Darrell Gooden wanted to vote in the historic 2008 election, but he couldn’t because he was released from prison the year before and needed to wait two years before applying to reinstate his voting rights, under Virginia law. Last week, the state’s Republican Governor Robert McDonnell announced a policy to automatically restore voting rights for nonviolent felons who have served their time. “All of a sudden, I feel like I’m a U.S. citizen again,” said Gooden, 40, who was convicted of marijuana and cocaine possession in 2002 and served nearly five years in prison. “I can’t believe this is really happening.” Virginia had been one of four states, including Iowa, Florida and Kentucky, where voting rights were not automatically restored once a felon completed his or her prison time, parole or probation.
Michael Edwards, a community leader in southern Virginia, spent eight years in prison for a marijuana-trafficking conviction in the 1970s. But he said he feels like he was punished for more than 30 years — the time it took for him to regain his voting rights in Virginia. That won’t happen to any other ex-felons in Virginia if a group of civil rights organizations are successful in their campaign to push Gov. Robert McDonnell to provide an easier path to voting for ex-felons who have served their time. “These people live and work and pay taxes but don’t have a voice on this issue,” said Edgardo Cortes of the Advancement Project, a voting rights group based in Washington, D.C., during a national telephone press conference Wednesday. “The governor has shown leadership on this issue but now is the time for him to take additional action.”
Here’s the good news about civil rights for former felons in Virginia: True to his word, Gov. Robert F. McDonnell is restoring voting privileges to ex-inmates faster than his predecessors did. Now the bad news: With the exception of Florida, Virginia has the nation’s worst record when it comes to disenfranchising its citizens. In this case, unfortunately, the bad news outweighs the good. Mr. McDonnell, a Republican former prosecutor and attorney general, is well aware that granting voting rights to more ex-offenders who have completed their sentences is an important step toward rebuilding their lives as responsible citizens. That’s why he made it a campaign promise and a priority of his administration, along with expanding job training, counseling and other important programs for former convicts.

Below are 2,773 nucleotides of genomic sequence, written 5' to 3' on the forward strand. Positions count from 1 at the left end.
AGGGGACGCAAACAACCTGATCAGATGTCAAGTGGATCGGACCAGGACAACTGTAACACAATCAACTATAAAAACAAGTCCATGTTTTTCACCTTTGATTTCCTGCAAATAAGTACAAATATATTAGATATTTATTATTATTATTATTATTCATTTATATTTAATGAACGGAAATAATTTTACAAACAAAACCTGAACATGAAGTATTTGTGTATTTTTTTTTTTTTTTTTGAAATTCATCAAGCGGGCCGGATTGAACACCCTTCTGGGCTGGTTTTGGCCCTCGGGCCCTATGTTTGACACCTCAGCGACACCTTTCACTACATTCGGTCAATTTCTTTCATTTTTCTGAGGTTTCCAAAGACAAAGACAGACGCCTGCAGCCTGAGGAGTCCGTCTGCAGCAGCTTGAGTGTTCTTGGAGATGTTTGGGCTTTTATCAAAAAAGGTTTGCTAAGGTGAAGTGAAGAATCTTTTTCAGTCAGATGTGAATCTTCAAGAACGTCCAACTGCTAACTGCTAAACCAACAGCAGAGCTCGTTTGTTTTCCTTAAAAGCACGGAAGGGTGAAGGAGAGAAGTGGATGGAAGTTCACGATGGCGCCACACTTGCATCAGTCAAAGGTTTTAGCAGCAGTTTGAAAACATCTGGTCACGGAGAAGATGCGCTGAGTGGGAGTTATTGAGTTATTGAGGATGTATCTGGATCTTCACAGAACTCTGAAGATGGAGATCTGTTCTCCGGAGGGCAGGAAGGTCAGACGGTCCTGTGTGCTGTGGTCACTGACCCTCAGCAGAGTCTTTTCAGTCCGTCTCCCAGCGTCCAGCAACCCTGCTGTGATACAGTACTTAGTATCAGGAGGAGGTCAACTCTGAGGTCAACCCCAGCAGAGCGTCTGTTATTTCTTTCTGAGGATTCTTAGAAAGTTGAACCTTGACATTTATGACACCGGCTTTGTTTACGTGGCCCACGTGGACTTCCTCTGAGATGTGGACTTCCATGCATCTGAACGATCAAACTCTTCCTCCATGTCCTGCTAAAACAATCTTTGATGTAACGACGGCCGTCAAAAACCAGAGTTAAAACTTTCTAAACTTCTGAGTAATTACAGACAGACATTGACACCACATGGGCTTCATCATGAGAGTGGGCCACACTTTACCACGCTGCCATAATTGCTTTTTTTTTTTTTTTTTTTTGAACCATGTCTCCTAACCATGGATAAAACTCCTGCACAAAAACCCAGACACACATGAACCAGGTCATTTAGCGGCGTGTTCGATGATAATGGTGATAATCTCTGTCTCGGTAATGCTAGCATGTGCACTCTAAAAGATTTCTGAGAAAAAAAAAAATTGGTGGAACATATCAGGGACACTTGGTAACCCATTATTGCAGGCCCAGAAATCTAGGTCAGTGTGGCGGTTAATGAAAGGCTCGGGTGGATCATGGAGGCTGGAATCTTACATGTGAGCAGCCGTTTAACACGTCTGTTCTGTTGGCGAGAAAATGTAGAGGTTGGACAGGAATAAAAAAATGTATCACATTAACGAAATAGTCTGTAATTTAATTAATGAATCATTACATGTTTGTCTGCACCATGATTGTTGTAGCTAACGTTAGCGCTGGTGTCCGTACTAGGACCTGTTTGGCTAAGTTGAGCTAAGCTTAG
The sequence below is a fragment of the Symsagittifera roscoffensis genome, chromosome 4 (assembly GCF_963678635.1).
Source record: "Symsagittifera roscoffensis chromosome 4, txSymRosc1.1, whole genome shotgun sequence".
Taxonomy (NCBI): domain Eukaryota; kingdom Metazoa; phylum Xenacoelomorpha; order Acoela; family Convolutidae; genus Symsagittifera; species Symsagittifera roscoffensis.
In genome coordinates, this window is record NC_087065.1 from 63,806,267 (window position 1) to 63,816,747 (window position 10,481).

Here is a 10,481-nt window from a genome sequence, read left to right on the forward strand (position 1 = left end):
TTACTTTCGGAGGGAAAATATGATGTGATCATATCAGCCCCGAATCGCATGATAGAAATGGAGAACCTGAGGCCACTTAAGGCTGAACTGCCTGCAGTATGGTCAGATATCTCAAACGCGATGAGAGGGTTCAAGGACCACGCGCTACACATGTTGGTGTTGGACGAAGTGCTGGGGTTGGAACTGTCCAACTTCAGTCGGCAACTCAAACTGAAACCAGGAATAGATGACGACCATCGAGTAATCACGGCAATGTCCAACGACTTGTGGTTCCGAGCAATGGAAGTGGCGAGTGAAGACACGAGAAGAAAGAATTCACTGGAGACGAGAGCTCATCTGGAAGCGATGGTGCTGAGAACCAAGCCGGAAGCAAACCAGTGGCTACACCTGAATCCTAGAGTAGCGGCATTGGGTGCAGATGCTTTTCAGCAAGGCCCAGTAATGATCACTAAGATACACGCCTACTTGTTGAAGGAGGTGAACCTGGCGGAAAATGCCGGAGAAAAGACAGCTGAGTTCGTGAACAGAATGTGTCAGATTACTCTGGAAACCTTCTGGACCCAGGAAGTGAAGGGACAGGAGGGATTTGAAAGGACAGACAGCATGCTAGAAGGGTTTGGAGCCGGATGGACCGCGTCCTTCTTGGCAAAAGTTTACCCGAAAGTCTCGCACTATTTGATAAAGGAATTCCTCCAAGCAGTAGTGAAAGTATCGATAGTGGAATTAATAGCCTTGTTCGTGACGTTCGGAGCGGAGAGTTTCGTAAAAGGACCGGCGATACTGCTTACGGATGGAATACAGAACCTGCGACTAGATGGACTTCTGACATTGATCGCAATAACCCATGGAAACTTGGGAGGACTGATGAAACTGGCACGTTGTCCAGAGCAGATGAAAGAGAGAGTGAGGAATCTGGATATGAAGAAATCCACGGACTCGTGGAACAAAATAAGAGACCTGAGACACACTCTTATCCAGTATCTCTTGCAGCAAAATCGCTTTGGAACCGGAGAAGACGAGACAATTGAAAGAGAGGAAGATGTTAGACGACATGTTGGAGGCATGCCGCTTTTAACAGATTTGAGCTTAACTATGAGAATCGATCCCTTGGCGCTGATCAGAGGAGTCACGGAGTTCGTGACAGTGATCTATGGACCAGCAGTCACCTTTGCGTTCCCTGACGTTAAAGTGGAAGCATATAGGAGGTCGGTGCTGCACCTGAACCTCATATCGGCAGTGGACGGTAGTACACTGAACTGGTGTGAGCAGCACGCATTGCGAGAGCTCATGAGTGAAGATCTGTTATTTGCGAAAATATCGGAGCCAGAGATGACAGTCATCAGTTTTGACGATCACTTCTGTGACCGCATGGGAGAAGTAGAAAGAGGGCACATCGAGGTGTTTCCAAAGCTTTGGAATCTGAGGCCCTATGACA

Virginia Governor Robert F. McDonnell has moved to gut an obnoxious bill, championed by Republican lawmakers, that would have needlessly stiffened voting requirements for Virginians. The governor’s level-headed move has annoyed his fellow Republicans, but it has also reaffirmed his reputation as a conservative who has governed mainly as a pragmatist — a reputation that propels him to the short list of Mitt Romney’s putative running mates. Although he didn’t veto the bill, Mr. McDonnell offered a series of amendments whose effect will be to render the legislation all but moot. That’s a good thing, because the voter ID bill is a gratuitously divisive measure whose only effect would have been to invalidate ballots cast by thousands of poor, young, elderly and minority voters. Under a state law that has worked well for decades, Virginia voters who lack identification may cast ballots anyway, providing they sign an affidavit attesting to their identity. Falsifying the affidavit is a felony under state law.
For the second time in three months, the Obama administration has blocked a state law pushed by Republicans that, using the pretext of a nearly nonexistent problem of voting fraud, discriminates against minority voters by establishing more stringent voter ID rules. Memo to Virginia Gov. Robert F. McDonnell: You might be next. In December, the Justice Department moved against South Carolina, saying its new law would suppress turnout among African American voters, who are more likely than other voters to lack identification. On Monday, the department blocked Texas from enforcing a similar measure requiring voters to show photo IDs at the polls, which federal officials said would disproportionately affect Hispanic voters.